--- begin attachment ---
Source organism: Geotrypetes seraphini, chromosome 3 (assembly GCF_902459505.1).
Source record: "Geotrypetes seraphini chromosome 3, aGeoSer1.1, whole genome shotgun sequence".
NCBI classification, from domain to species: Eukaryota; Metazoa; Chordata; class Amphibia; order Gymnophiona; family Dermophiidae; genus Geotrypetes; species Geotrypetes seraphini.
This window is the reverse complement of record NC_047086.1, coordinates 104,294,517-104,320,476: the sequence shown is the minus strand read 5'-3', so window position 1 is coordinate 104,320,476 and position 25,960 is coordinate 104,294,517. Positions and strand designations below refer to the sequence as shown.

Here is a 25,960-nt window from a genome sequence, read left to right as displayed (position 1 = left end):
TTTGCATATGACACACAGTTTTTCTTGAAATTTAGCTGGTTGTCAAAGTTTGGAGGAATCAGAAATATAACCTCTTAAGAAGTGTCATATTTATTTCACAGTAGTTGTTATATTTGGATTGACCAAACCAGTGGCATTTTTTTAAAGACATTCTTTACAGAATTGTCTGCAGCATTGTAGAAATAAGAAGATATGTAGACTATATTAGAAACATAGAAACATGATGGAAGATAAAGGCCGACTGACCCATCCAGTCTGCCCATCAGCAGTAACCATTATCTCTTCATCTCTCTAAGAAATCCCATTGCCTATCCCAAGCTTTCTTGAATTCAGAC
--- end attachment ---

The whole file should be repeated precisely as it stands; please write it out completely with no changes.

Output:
Source organism: Geotrypetes seraphini, chromosome 3 (assembly GCF_902459505.1).
Source record: "Geotrypetes seraphini chromosome 3, aGeoSer1.1, whole genome shotgun sequence".
NCBI classification, from domain to species: Eukaryota; Metazoa; Chordata; class Amphibia; order Gymnophiona; family Dermophiidae; genus Geotrypetes; species Geotrypetes seraphini.
This window is the reverse complement of record NC_047086.1, coordinates 104,294,517-104,320,476: the sequence shown is the minus strand read 5'-3', so window position 1 is coordinate 104,320,476 and position 25,960 is coordinate 104,294,517. Positions and strand designations below refer to the sequence as shown.

Here is a 25,960-nt window from a genome sequence, read left to right as displayed (position 1 = left end):
TTTGCATATGACACACAGTTTTTCTTGAAATTTAGCTGGTTGTCAAAGTTTGGAGGAATCAGAAATATAACCTCTTAAGAAGTGTCATATTTATTTCACAGTAGTTGTTATATTTGGATTGACCAAACCAGTGGCATTTTTTTAAAGACATTCTTTACAGAATTGTCTGCAGCATTGTAGAAATAAGAAGATATGTAGACTATATTAGAAACATAGAAACATGATGGAAGATAAAGGCCGACTGACCCATCCAGTCTGCCCATCAGCAGTAACCATTATCTCTTCATCTCTCTAAGAAATCCCATTGCCTATCCCAAGCTTTCTTGAATTCAGAC